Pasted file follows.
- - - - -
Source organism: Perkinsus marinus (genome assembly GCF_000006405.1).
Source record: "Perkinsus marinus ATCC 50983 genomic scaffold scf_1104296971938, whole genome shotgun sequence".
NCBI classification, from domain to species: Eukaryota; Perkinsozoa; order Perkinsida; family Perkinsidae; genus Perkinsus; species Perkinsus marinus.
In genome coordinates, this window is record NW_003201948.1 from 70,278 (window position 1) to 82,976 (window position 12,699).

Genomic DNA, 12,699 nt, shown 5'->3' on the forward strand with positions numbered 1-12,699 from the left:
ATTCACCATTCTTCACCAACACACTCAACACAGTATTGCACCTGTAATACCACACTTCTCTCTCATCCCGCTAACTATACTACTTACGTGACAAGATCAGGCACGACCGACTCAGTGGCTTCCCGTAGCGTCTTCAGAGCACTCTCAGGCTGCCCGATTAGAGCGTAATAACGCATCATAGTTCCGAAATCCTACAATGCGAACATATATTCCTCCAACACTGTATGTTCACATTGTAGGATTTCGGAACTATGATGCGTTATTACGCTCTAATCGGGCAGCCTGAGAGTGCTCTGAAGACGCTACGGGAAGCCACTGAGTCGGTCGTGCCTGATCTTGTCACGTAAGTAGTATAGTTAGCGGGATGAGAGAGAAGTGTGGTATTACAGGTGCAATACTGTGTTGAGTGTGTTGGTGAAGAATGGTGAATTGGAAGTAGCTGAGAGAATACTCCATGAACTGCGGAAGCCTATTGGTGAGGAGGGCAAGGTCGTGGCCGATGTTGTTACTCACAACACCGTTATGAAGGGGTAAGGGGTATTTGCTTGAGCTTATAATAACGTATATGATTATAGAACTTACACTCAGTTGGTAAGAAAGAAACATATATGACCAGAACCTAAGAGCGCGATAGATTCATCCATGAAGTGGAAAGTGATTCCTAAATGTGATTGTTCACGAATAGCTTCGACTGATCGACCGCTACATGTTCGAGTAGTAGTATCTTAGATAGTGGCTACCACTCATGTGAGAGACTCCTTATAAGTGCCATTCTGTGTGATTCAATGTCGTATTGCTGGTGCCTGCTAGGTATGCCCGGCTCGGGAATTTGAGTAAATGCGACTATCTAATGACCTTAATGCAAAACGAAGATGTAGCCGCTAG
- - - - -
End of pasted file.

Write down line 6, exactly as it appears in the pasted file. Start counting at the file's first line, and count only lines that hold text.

ATTCACCATTCTTCACCAACACACTCAACACAGTATTGCACCTGTAATACCACACTTCTCTCTCATCCCGCTAACTATACTACTTACGTGACAAGATCAGGCACGACCGACTCAGTGGCTTCCCGTAGCGTCTTCAGAGCACTCTCAGGCTGCCCGATTAGAGCGTAATAACGCATCATAGTTCCGAAATCCTACAATGCGAACATATATTCCTCCAACACTGTATGTTCACATTGTAGGATTTCGGAACTATGATGCGTTATTACGCTCTAATCGGGCAGCCTGAGAGTGCTCTGAAGACGCTACGGGAAGCCACTGAGTCGGTCGTGCCTGATCTTGTCACGTAAGTAGTATAGTTAGCGGGATGAGAGAGAAGTGTGGTATTACAGGTGCAATACTGTGTTGAGTGTGTTGGTGAAGAATGGTGAATTGGAAGTAGCTGAGAGAATACTCCATGAACTGCGGAAGCCTATTGGTGAGGAGGGCAAGGTCGTGGCCGATGTTGTTACTCACAACACCGTTATGAAGGGGTAAGGGGTATTTGCTTGAGCTTATAATAACGTATATGATTATAGAACTTACACTCAGTTGGTAAGAAAGAAACATATATGACCAGAACCTAAGAGCGCGATAGATTCATCCATGAAGTGGAAAGTGATTCCTAAATGTGATTGTTCACGAATAGCTTCGACTGATCGACCGCTACATGTTCGAGTAGTAGTATCTTAGATAGTGGCTACCACTCATGTGAGAGACTCCTTATAAGTGCCATTCTGTGTGATTCAATGTCGTATTGCTGGTGCCTGCTAGGTATGCCCGGCTCGGGAATTTGAGTAAATGCGACTATCTAATGACCTTAATGCAAAACGAAGATGTAGCCGCTAG